I have a question, though.  What's with the endless miles of corridors?  We walked back to our car at the "Winter Entrance" (parked there as we could not fit in the garage) and we must have covered a quarter-mile in carpeted corridors that seemed to serve no purpose other than to occupy real estate.  50-foot wide corridors, all air-conditioned and everything.  What is the point of that?  Just wasted space.  Put a slot machine in there, or something!

But of course, the most interesting thing was the people.  Our hosts provided some real insight right off the bat.  One explained that they liked to come here as a vacation destination (they went nowhere else) and so long as you understood that the "house always wins" you will get along.   The other host said, "When I look out over here (where the playing was going on) do you know what I see?  LOSERS!  Tons and tons of LOSERS!  And that includes ME!"

Both realized that you can't "win" at a casino.   At best, you blow through some money and they give you a "free" hotel room and a meal and some drinks.  It is a like a cruise ship - a LOT like a cruise ship.    Except that the price you pay is not advertised or set in stone.   You can control how much you lose, I suppose, and the more you lose, the more you "ascend" or "soar" into the land of 3 ounce free drinks.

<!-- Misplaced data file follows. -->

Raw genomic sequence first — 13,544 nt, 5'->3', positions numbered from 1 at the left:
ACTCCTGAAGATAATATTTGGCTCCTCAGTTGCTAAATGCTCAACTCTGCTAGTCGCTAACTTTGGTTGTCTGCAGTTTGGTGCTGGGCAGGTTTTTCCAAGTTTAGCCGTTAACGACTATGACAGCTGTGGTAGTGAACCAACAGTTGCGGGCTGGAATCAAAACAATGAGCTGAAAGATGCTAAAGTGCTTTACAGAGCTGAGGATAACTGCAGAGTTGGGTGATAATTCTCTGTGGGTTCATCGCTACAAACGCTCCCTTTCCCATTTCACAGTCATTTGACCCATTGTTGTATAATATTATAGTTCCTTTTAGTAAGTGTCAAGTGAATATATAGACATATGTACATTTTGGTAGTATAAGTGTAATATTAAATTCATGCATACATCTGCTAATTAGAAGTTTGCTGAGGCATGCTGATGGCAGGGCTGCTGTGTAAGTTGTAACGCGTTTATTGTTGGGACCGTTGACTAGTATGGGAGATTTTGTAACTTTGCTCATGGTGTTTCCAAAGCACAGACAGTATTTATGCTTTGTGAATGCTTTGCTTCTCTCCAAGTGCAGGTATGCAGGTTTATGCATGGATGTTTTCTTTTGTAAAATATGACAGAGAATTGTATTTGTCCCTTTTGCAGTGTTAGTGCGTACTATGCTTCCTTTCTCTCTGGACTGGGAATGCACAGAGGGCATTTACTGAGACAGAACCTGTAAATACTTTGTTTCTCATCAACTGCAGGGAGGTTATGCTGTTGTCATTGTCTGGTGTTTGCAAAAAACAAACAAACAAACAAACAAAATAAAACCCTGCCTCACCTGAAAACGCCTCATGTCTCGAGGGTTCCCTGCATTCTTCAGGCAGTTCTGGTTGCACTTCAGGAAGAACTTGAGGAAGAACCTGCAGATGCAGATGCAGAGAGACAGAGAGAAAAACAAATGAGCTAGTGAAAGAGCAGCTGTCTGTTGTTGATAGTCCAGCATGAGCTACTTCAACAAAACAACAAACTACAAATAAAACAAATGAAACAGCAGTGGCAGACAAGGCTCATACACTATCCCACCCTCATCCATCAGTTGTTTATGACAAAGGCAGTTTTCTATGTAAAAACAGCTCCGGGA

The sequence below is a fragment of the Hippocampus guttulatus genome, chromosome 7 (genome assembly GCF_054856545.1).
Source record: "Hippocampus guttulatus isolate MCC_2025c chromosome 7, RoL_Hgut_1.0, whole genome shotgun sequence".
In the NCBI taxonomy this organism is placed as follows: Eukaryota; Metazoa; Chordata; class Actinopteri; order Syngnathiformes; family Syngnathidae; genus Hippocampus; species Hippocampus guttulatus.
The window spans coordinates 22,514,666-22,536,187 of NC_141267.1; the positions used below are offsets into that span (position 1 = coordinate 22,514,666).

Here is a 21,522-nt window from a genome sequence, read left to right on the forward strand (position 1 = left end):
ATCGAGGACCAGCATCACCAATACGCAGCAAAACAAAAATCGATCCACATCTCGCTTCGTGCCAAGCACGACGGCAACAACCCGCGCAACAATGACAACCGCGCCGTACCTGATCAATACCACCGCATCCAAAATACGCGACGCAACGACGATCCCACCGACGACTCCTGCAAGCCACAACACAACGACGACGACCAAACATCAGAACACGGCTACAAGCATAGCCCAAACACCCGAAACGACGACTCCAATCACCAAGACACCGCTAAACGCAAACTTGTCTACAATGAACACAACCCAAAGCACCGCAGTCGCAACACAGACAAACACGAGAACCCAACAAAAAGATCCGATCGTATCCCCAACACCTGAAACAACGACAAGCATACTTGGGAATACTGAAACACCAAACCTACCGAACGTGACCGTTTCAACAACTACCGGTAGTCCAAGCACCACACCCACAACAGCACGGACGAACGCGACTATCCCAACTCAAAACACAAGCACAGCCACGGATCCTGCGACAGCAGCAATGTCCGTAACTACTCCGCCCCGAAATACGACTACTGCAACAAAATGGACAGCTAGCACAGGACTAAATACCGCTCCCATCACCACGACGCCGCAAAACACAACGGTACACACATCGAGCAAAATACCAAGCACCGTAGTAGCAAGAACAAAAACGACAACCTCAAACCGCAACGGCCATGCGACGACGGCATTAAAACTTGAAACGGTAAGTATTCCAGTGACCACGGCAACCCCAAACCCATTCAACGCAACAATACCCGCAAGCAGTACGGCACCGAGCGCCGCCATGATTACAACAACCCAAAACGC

(For me, if I was to do this, I would not bother wasting time at the slots, but just over to the "high roller" blackjack table, blow a couple of grand on one hand, intentionally lose, and then hit the buffet.   Why not just cut to the chase and save all that time?  But of course, I would just rather pay for my food, rather than play games like this.)

Others at the casino looked very sad.   350-lb men and women playing the slots.  People stuck in front of these machines like rats in a Skinner box.   People with odd sartorial choices.  For example, one young man from New Jersey wearing pre-distressed torn jeans, a long-sleeved t-shirt that was covered with fake tattoos, and the most wicked mullet I have seen in ages.  And the way he strutted around, he clearly thought it was a "look".  It was a look, alright.  Sort of confirmed what everyone thinks about New Jersey.

It was fun to go, but it struck me that it was not a happy place for most people.   You go, you lose, and then you drown your sorrows in cheap booze.   In the brochures and on the website, everyone is smiling and having fun.  In reality, most people look pretty grim, at least while they are "gaming".